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Fuzzy Sets, Near Sets, and Rough Sets for Your Computational Intelligence Toolbox

  • James F. Peters
Part of the Studies in Computational Intelligence book series (SCI, volume 202)

Summary

This chapter considers how one might utilize fuzzy sets, near sets, and rough sets, taken separately or taken together in hybridizations as part of a computational intelligence toolbox. These technologies offer set theoretic approaches to solving many types of problems where the discovery of similar perceptual granules and clusters of perceptual objects is important. Perceptual information systems (or, more concisely, perceptual systems) provide stepping stones leading to nearness relations and properties of near sets. This work has been motivated by an interest in finding a solution to the problem of discovering perceptual granules that are, in some sense, near each other. Fuzzy sets result from the introduction of a membership function that generalizes the traditional characteristic function. Near set theory provides a formal basis for observation, comparison and classification of perceptual granules. Near sets result from the introduction of a description-based approach to perceptual objects and a generalization of the traditional rough set approach to granulation that is independent of the notion of the boundary of a set approximation. Near set theory has strength by virtue of the strength it gains from rough set theory, starting with extensions of the traditional indiscernibility relation. This chapter has been written to establish a context for three forms of sets that are now part of the computational intelligence umbrella. By way of introduction to near sets, this chapter considers various nearness relations that define partitions of sets of perceptual objects that are near each other. Every perceptual granule is represented by a set of perceptual objects that have their origin in the physical world. Objects that have the same appearance are considered perceptually near each other, i.e., objects with matching descriptions. Pixels, pixel windows, and segmentations of digital images are given by way of illustration of sample near sets. This chapter also briefly considers fuzzy near sets and near fuzzy sets as well as rough sets that are near sets.The main contribution of this chapter is the introduction of a formal foundation for near sets considered in the context of fuzzy sets and rough sets.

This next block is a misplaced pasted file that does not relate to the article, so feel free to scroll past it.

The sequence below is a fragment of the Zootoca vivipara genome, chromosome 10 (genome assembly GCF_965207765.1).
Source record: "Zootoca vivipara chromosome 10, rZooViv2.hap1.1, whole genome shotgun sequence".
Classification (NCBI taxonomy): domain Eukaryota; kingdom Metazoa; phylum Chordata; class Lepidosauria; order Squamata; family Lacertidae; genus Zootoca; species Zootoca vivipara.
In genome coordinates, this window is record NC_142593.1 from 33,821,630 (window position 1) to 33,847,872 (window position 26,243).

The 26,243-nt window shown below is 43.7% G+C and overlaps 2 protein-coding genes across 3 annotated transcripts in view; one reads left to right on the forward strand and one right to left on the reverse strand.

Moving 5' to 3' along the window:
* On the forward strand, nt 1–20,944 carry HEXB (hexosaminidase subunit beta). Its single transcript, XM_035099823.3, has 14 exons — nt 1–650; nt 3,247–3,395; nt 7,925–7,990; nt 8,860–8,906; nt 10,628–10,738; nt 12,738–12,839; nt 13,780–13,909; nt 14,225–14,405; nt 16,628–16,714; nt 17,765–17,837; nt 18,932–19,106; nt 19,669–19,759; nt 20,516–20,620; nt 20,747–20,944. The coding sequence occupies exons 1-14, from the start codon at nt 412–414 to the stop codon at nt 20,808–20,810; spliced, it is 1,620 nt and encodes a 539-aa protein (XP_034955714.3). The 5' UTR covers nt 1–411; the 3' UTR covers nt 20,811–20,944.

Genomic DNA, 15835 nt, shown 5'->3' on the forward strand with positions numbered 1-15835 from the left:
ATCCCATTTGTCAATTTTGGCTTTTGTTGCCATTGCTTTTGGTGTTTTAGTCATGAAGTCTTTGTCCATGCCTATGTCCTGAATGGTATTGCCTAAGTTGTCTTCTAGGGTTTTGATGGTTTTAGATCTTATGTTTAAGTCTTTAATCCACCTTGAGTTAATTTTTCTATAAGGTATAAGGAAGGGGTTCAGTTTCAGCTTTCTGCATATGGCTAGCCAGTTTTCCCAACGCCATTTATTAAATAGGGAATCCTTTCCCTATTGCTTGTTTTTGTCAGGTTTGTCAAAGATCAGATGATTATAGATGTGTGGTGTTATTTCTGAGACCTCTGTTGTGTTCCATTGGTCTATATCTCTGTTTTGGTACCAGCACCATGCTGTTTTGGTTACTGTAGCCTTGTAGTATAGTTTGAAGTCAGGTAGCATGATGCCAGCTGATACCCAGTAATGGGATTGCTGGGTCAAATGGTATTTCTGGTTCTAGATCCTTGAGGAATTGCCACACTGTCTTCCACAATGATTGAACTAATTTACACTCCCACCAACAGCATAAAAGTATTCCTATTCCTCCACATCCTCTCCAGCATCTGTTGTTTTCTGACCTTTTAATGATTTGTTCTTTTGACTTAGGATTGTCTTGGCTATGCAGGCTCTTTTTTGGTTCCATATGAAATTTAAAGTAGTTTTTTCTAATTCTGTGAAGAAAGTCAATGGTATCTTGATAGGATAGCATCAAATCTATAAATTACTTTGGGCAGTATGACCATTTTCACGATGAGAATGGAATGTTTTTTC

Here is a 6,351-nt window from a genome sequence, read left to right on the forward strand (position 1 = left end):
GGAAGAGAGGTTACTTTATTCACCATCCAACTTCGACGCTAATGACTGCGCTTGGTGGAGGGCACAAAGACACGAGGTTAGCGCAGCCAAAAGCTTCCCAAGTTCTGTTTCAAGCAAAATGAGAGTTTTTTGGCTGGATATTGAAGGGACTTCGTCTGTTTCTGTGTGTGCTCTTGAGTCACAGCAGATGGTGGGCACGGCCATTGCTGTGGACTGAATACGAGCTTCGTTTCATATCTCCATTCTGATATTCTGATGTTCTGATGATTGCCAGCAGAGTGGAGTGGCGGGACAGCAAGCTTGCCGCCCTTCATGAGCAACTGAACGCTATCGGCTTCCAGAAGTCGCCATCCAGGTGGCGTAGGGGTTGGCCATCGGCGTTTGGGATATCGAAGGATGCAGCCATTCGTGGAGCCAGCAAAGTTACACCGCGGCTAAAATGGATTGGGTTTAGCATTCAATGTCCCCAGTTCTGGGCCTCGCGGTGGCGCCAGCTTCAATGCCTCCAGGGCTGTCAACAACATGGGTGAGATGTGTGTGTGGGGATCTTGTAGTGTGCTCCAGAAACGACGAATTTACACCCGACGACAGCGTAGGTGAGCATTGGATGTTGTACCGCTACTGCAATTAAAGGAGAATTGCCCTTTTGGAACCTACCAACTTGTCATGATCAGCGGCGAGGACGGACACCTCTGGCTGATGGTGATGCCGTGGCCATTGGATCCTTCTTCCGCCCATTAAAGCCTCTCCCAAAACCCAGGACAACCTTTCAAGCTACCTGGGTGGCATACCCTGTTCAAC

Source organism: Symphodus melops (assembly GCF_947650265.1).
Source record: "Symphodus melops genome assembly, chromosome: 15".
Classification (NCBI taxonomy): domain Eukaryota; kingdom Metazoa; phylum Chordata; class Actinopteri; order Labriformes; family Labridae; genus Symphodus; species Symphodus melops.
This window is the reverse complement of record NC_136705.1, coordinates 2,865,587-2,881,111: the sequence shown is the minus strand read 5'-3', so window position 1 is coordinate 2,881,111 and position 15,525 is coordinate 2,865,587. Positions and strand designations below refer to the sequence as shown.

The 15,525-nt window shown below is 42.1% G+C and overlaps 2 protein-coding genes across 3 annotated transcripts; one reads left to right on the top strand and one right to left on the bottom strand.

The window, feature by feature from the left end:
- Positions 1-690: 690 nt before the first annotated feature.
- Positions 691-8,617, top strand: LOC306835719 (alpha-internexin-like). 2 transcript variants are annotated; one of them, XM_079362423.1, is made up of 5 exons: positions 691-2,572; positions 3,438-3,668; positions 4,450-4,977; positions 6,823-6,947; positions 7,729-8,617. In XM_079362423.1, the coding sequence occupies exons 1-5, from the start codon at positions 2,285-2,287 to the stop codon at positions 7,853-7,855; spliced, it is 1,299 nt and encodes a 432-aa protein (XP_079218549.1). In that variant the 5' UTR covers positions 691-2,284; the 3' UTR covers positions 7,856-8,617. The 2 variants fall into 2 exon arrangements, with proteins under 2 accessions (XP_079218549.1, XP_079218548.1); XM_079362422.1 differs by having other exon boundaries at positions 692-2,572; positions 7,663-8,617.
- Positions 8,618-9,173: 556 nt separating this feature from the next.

Keywords

Description fuzzy sets near sets perceptual granule perceptual system rough sets 

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Copyright information

© Springer-Verlag Berlin Heidelberg 2009

Authors and Affiliations

  • James F. Peters
    • 1
  1. 1.Computational Intelligence Laboratory, Department of Electrical & Computer EngineeringUniversity of ManitobaManitobaCanada

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